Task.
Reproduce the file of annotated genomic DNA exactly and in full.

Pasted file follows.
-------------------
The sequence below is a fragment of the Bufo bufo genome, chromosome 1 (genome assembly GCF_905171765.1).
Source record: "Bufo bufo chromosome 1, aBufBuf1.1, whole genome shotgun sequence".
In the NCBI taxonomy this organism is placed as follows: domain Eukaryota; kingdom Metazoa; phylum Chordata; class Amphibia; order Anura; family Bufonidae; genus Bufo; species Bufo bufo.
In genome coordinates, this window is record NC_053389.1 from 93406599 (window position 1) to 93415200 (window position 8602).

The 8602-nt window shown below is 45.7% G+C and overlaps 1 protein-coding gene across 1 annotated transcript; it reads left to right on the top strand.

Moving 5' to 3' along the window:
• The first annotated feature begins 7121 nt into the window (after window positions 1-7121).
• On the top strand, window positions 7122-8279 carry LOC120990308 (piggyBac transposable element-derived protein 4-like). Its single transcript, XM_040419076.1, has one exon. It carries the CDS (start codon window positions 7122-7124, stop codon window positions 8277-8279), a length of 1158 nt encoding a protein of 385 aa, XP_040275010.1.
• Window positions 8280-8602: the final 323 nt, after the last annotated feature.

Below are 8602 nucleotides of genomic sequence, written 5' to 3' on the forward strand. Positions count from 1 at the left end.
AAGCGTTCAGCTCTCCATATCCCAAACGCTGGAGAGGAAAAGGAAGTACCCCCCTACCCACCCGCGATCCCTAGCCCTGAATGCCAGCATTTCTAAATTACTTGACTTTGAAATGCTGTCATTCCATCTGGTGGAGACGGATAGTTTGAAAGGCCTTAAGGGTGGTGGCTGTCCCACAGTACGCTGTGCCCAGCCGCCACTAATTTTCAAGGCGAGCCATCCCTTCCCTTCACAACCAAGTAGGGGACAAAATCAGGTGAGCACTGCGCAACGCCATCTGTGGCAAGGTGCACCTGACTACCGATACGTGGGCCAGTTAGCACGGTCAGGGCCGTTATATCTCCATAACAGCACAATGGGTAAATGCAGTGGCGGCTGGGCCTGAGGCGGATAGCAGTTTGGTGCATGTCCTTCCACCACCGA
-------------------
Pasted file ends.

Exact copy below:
The sequence below is a fragment of the Bufo bufo genome, chromosome 1 (genome assembly GCF_905171765.1).
Source record: "Bufo bufo chromosome 1, aBufBuf1.1, whole genome shotgun sequence".
In the NCBI taxonomy this organism is placed as follows: domain Eukaryota; kingdom Metazoa; phylum Chordata; class Amphibia; order Anura; family Bufonidae; genus Bufo; species Bufo bufo.
In genome coordinates, this window is record NC_053389.1 from 93406599 (window position 1) to 93415200 (window position 8602).

The 8602-nt window shown below is 45.7% G+C and overlaps 1 protein-coding gene across 1 annotated transcript; it reads left to right on the top strand.

Moving 5' to 3' along the window:
• The first annotated feature begins 7121 nt into the window (after window positions 1-7121).
• On the top strand, window positions 7122-8279 carry LOC120990308 (piggyBac transposable element-derived protein 4-like). Its single transcript, XM_040419076.1, has one exon. It carries the CDS (start codon window positions 7122-7124, stop codon window positions 8277-8279), a length of 1158 nt encoding a protein of 385 aa, XP_040275010.1.
• Window positions 8280-8602: the final 323 nt, after the last annotated feature.

Below are 8602 nucleotides of genomic sequence, written 5' to 3' on the forward strand. Positions count from 1 at the left end.
AAGCGTTCAGCTCTCCATATCCCAAACGCTGGAGAGGAAAAGGAAGTACCCCCCTACCCACCCGCGATCCCTAGCCCTGAATGCCAGCATTTCTAAATTACTTGACTTTGAAATGCTGTCATTCCATCTGGTGGAGACGGATAGTTTGAAAGGCCTTAAGGGTGGTGGCTGTCCCACAGTACGCTGTGCCCAGCCGCCACTAATTTTCAAGGCGAGCCATCCCTTCCCTTCACAACCAAGTAGGGGACAAAATCAGGTGAGCACTGCGCAACGCCATCTGTGGCAAGGTGCACCTGACTACCGATACGTGGGCCAGTTAGCACGGTCAGGGCCGTTATATCTCCATAACAGCACAATGGGTAAATGCAGTGGCGGCTGGGCCTGAGGCGGATAGCAGTTTGGTGCATGTCCTTCCACCACCGA